Altered adipocyte structure and function in nutritionally programmed microswine offspring

E. A. Dupriest, P. Kupfer, B. Lin, K. Sekiguchi, T. K. Morgan, K. E. Saunders, T. T. Chatkupt, O. N. Denisenko, J. Q. Purnell, S. P. Bagby

Research output: Contribution to journalArticle

3 Scopus citations

Abstract

Adipose tissue (AT) dysfunction links obesity of any cause with cardiometabolic disease, but whether early-life nutritional deficiency can program adipocyte dysfunction independently of obesity is untested. In 35-month-old juvenile microswine offspring exposed to isocaloric perinatal maternal protein restriction (MPR) and exhibiting accelerated prepubertal fat accrual without obesity, we assessed markers of acquired obesity: adiponectin and tumor necrosis factor (TNF)-α messenger ribonucleic acid (mRNA) levels and adipocyte size in intra-abdominal (ABD-AT) and subcutaneous (SC-AT) adipose tissues. Plasma cortisol, leptin and insulin levels were measured in fetal, neonatal and juvenile offspring. In juvenile low-protein offspring (LPO), adipocyte size in ABD-AT was reduced 22% (P = 0.011 v. controls), whereas adipocyte size in SC-AT was increased in female LPO (P = 0.05) and normal in male LPO; yet, adiponectin mRNA in LPO was low in both sexes and in both depots (P < 0.001). Plasma leptin (P = 0.004) and cortisol (P < 0.05) were reduced only in neonatal LPO during MPR. In juveniles, correlations between % body fat and adiponectin mRNA, TNF-α mRNA or plasma leptin were significant in normal-protein offspring (NPO) but absent in LPO. Plasma glucose in juvenile LPO was increased in males but decreased in females (interaction, P = 0.023); plasma insulin levels and insulin sensitivity were unaffected. Findings support nutritional programming of adipocyte size and gene expression and subtly altered glucose homeostasis. Reduced adiponectin mRNA and adipokine dysregulation in juvenile LPO following accelerated growth occurred independently of obesity, adipocyte hypertrophy or inflammatory markers; thus, perinatal MPR and/or growth acceleration can alter adipocyte structure and disturb adipokine homeostasis in metabolically adverse patterns predictive of enhanced disease risk.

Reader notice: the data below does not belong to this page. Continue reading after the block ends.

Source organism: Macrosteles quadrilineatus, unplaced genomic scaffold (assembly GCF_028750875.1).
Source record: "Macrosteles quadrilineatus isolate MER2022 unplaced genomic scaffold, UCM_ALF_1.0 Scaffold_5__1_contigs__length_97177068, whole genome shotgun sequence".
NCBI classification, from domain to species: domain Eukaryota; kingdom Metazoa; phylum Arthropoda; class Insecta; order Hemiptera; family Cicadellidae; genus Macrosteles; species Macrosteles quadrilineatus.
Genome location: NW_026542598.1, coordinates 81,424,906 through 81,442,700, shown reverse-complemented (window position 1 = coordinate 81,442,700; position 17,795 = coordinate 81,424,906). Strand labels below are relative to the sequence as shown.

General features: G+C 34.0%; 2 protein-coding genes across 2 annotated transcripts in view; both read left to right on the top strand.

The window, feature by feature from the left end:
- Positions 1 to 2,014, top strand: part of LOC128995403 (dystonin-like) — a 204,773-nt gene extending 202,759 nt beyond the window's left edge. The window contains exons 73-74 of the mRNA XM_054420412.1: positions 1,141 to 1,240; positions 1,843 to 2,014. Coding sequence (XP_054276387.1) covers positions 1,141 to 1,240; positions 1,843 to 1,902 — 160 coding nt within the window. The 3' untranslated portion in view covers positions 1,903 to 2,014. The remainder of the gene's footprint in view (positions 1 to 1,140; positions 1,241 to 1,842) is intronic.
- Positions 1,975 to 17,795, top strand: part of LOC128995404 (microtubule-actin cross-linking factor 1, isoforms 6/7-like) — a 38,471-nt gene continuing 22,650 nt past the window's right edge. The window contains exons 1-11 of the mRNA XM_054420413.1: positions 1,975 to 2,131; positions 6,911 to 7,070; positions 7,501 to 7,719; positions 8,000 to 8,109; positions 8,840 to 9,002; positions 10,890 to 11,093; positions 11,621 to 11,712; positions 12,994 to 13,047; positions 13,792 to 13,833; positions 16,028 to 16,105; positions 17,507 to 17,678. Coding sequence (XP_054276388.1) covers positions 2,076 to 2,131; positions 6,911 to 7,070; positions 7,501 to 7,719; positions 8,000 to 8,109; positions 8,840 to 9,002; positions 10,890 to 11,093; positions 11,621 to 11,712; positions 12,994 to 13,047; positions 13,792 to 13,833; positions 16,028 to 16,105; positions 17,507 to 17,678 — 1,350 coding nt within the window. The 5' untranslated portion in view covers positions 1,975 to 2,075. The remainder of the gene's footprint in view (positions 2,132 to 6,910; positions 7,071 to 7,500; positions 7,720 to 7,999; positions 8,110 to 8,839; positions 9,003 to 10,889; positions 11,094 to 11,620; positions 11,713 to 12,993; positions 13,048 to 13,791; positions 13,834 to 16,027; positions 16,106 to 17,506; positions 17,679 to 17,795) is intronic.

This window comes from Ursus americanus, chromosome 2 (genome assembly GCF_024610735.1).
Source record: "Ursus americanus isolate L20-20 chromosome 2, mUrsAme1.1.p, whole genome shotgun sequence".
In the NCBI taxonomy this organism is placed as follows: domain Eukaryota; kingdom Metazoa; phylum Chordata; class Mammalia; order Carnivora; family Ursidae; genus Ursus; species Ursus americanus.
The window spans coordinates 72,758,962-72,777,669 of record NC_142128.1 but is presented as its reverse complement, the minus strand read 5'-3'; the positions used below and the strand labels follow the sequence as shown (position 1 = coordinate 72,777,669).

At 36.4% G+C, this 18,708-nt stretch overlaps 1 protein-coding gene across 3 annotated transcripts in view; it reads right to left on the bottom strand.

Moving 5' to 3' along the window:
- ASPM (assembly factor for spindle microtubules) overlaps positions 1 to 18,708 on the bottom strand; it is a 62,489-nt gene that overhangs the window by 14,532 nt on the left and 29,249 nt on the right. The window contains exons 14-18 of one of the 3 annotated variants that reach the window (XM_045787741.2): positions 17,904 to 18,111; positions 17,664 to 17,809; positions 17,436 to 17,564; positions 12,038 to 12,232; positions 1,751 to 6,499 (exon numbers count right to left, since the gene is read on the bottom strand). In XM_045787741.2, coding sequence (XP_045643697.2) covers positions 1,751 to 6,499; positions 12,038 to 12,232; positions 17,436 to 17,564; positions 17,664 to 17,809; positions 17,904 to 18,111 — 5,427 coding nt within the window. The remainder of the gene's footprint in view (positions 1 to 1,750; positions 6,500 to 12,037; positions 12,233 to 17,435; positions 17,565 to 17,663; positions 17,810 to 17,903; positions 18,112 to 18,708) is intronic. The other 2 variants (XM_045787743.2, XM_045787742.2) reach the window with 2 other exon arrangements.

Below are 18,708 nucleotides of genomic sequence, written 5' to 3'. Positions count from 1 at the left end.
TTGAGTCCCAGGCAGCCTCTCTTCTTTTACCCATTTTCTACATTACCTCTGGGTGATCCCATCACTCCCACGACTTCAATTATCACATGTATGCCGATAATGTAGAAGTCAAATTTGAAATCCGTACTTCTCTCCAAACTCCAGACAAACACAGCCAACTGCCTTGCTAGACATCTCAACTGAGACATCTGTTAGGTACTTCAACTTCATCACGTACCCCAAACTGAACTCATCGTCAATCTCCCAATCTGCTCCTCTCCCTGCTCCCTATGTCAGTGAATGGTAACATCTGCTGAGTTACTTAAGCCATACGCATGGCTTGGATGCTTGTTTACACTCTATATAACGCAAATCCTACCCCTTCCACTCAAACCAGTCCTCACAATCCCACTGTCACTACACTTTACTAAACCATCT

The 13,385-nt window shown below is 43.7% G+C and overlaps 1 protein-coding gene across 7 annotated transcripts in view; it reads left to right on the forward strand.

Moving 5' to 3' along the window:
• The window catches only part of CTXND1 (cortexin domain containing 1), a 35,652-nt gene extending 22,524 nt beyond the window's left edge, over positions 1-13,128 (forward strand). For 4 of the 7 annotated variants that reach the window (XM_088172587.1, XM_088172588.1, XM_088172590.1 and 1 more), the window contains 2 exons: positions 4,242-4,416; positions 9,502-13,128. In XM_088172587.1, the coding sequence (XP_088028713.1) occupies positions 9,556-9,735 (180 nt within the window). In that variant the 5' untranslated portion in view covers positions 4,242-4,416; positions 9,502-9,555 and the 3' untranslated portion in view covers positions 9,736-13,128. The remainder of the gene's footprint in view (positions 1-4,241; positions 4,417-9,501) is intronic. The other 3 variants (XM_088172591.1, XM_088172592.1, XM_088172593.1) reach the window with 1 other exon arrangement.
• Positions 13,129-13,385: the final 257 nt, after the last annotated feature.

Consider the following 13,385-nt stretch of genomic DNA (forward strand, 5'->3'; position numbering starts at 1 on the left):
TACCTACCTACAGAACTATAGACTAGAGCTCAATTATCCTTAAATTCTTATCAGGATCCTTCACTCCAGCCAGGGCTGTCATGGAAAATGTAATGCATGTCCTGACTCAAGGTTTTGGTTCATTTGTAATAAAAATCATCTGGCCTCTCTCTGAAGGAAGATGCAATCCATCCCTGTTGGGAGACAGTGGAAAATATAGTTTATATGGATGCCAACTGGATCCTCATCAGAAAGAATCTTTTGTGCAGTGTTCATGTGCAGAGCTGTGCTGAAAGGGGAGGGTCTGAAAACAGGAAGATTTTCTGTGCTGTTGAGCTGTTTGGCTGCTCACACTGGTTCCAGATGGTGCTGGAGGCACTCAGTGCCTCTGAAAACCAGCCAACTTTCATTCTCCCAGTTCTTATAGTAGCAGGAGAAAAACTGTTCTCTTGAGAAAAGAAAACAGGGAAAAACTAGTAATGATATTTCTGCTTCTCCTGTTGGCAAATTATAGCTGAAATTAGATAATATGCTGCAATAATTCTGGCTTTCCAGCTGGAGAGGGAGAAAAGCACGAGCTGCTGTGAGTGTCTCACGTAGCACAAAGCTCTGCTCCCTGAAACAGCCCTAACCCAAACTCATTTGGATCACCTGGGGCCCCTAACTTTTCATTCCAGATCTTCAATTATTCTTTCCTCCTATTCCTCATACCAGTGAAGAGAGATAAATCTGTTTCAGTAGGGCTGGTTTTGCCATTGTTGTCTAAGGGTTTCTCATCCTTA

Original languageEnglish (US)
Pages (from-to)198-209
Number of pages12
JournalJournal of Developmental Origins of Health and Disease
Volume3
Issue number3
DOIs
StatePublished - Jun 1 2012

Keywords

  • adipose tissue
  • catch-up growth
  • maternal protein restriction

ASJC Scopus subject areas

  • Medicine (miscellaneous)

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